Rep. Jack Murtha, chairman of the House Appropriations defense subcommittee, said the Navy must find some way to recoup the $3.2 billion spent on the first tranche of the cancelled VH-71 presidential helicopter.
Murtha made his remarks to reporters after yesterday's hearing on the Navy and Marines 2010 budget request. He said we have to "take some of that $3.2 billion to build something cheaper." He admitted he didn't know how to do it, but the old appropriations bull has support from some of his fellow subcommittee members to do something. "It is just unacceptable that we would waste this much money," Murtha said during the hearing.
The plain-spoken chairman said he had had a group of people from the Navy and White House in his office earlier this year and asked them why the president needed an escape helo, especially since he would "all alone out there" after an attack since no one else would be evacuated: "I said, 'what about the rest of us?' There was a long silence..."
Rep. Maurice Hinchey (D-NY), whose district includes the plant where the helo is built, argues that "an entire new fleet of modern, Increment 1 presidential helicopters can be completed within the original budget constraints, but the administration is dismissing this possibility for political reasons. While trying to claim that the helicopter project should be terminated to save taxpayer money, the administration is ignoring the fact that it would be far more costly to cancel the program and rebid it than it would be to continue the construction of the helicopters currently being produced by Lockheed Martin."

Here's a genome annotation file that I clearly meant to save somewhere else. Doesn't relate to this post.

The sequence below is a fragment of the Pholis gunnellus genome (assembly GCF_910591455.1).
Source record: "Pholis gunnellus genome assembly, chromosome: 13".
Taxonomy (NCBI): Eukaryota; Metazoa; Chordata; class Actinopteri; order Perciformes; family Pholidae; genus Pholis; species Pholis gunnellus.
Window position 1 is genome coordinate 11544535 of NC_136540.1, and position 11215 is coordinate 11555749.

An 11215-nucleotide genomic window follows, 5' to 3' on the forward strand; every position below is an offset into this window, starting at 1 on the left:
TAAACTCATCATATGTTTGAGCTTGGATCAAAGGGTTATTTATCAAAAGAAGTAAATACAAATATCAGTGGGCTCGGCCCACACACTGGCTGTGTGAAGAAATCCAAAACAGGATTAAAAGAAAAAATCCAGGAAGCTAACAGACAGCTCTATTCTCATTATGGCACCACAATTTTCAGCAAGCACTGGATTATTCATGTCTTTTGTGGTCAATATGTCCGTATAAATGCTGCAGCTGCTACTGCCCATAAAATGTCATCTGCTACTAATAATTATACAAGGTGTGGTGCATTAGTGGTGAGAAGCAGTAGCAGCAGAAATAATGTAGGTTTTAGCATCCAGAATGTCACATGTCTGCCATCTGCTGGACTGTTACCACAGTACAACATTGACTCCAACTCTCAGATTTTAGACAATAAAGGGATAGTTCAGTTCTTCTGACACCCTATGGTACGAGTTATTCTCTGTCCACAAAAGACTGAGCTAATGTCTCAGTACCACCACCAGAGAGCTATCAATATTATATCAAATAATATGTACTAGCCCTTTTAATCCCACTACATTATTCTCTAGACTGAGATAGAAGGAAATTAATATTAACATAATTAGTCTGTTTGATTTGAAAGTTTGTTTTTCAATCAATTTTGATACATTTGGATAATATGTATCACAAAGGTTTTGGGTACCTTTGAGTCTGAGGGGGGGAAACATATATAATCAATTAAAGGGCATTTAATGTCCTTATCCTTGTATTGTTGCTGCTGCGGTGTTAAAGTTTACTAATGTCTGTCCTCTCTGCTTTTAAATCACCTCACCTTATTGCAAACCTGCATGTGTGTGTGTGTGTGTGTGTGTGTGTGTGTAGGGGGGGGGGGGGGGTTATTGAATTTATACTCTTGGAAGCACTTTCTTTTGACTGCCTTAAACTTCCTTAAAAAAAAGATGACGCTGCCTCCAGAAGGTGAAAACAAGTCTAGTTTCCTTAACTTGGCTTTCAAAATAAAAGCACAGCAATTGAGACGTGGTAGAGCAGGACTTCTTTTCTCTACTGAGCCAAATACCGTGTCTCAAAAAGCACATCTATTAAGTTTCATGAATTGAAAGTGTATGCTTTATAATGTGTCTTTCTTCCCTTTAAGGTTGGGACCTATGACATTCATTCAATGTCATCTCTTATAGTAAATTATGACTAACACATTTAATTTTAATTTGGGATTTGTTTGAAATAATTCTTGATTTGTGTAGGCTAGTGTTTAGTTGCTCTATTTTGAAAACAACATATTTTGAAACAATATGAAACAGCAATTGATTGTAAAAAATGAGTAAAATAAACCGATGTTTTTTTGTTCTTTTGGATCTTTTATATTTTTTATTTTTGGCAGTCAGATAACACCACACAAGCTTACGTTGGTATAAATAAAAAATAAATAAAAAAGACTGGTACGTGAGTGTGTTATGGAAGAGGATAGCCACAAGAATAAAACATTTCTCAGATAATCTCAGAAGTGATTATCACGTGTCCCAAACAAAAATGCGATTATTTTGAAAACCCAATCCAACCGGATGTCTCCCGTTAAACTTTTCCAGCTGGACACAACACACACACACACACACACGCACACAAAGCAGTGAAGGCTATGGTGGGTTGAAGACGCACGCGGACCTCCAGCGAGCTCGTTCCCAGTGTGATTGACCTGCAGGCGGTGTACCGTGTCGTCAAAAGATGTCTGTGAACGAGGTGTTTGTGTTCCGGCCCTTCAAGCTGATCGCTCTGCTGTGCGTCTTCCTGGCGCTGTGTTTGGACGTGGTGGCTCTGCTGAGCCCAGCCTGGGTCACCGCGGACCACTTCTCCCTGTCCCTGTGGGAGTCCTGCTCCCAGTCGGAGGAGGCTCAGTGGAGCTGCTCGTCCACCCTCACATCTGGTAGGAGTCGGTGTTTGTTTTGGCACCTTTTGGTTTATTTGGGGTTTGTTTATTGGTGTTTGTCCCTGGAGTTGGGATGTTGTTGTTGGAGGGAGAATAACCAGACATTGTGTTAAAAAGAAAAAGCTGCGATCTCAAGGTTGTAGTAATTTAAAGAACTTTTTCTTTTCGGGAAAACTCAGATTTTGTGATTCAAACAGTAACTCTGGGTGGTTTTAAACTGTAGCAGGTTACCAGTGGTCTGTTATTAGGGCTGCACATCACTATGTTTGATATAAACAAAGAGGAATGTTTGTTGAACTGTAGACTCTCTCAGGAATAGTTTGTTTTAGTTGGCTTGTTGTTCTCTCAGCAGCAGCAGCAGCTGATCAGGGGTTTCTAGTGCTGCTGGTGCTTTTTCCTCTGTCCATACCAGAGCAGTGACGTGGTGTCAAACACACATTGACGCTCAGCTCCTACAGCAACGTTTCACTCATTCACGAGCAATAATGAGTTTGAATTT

Hinchey said at the hearing that the program closure will lead to the loss of some 2,000 jobs and program termination will run around $550 million, not the $85 million included in the 2010 budget. "None of this seems to make any rational sense," Hinchey said.
And Murtha hammered the Navy and Marine leaders at the hearing about the likely costs of extending the life of the current presidential helo fleet, saying his staff reckoned it would cost $4.4 billion to refit them. When the Navy and Marine reps began to question this, Murtha said his staff knew what they were doing and were usually right.